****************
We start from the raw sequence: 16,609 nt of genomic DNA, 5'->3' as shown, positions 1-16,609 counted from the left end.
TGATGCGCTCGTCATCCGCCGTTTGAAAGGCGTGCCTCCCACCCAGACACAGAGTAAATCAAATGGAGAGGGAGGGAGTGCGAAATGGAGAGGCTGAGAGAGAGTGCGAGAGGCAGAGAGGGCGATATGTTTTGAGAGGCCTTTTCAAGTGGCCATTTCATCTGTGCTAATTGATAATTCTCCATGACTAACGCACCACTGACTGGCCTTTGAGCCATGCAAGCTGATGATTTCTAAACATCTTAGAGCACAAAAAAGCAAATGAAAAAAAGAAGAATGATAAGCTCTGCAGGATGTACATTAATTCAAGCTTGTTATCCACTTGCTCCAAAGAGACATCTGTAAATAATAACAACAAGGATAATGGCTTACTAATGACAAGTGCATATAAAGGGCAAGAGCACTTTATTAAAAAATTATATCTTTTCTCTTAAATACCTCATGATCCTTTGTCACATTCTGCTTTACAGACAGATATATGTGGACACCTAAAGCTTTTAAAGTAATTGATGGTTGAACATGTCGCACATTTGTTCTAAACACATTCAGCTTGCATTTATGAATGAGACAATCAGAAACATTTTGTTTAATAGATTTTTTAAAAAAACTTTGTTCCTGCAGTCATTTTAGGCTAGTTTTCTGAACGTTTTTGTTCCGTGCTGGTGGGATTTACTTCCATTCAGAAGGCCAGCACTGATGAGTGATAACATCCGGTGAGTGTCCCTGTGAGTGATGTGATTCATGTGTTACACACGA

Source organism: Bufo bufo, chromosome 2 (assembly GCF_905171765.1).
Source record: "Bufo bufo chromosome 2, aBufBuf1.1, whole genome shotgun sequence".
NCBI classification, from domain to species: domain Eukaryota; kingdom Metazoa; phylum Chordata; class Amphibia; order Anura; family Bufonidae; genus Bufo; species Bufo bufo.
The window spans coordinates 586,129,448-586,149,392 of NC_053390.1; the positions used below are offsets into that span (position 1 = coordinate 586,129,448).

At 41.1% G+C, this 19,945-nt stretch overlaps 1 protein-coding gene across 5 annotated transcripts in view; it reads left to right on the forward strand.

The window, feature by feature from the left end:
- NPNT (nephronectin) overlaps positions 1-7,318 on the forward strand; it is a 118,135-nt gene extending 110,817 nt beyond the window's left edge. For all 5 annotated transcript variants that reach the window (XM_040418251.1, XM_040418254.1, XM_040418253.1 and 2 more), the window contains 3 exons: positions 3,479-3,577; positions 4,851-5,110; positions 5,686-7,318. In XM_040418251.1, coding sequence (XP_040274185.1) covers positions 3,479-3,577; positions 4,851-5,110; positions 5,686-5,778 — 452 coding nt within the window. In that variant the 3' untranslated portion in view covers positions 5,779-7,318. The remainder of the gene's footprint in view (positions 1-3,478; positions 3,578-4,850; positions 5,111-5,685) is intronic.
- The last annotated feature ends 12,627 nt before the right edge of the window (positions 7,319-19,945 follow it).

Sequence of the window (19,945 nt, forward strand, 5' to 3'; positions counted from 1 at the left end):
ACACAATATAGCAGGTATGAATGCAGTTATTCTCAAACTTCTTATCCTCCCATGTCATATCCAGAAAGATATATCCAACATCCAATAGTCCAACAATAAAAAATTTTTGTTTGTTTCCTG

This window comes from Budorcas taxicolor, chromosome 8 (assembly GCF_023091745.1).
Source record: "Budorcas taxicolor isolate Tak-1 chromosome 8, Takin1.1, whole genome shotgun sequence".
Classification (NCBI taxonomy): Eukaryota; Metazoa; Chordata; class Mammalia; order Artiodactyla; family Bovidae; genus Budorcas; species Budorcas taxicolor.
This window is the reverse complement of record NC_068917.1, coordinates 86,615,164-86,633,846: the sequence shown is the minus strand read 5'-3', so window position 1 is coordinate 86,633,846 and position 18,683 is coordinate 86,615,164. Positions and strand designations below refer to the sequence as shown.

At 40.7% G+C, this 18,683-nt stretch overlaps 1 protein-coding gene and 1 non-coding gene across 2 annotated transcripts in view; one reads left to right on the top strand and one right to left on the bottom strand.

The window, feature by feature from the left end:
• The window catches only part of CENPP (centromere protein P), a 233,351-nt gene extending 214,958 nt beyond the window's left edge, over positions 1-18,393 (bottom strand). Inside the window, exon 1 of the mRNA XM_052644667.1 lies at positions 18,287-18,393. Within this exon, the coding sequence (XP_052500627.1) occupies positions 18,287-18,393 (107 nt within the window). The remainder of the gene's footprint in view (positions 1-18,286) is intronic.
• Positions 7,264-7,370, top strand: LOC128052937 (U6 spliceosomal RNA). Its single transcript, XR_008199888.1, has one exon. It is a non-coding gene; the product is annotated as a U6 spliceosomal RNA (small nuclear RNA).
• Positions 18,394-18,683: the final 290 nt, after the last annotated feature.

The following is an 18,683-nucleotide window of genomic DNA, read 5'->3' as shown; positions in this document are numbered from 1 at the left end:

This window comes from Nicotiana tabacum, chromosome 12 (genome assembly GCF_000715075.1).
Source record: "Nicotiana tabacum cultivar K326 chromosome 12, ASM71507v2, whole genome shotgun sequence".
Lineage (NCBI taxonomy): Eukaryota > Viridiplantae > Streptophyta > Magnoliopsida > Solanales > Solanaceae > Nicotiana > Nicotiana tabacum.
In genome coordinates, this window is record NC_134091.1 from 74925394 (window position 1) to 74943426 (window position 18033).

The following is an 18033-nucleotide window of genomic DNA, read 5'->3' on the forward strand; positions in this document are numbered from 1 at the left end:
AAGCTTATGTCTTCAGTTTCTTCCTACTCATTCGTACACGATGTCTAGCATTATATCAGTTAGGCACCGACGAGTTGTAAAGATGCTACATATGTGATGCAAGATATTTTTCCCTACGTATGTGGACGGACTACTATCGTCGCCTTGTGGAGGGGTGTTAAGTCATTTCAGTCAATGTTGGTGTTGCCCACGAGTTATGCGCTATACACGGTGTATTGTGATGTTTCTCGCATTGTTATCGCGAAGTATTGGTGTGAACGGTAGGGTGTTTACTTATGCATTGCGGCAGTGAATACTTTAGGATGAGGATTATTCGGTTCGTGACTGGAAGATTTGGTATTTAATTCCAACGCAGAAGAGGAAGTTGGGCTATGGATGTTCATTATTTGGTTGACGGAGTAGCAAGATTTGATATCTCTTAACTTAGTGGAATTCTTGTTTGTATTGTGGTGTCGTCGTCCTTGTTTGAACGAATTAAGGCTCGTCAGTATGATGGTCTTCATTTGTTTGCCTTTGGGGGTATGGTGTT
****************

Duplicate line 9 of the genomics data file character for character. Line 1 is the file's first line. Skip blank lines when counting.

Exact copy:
- NPNT (nephronectin) overlaps positions 1-7,318 on the forward strand; it is a 118,135-nt gene extending 110,817 nt beyond the window's left edge. For all 5 annotated transcript variants that reach the window (XM_040418251.1, XM_040418254.1, XM_040418253.1 and 2 more), the window contains 3 exons: positions 3,479-3,577; positions 4,851-5,110; positions 5,686-7,318. In XM_040418251.1, coding sequence (XP_040274185.1) covers positions 3,479-3,577; positions 4,851-5,110; positions 5,686-5,778 — 452 coding nt within the window. In that variant the 3' untranslated portion in view covers positions 5,779-7,318. The remainder of the gene's footprint in view (positions 1-3,478; positions 3,578-4,850; positions 5,111-5,685) is intronic.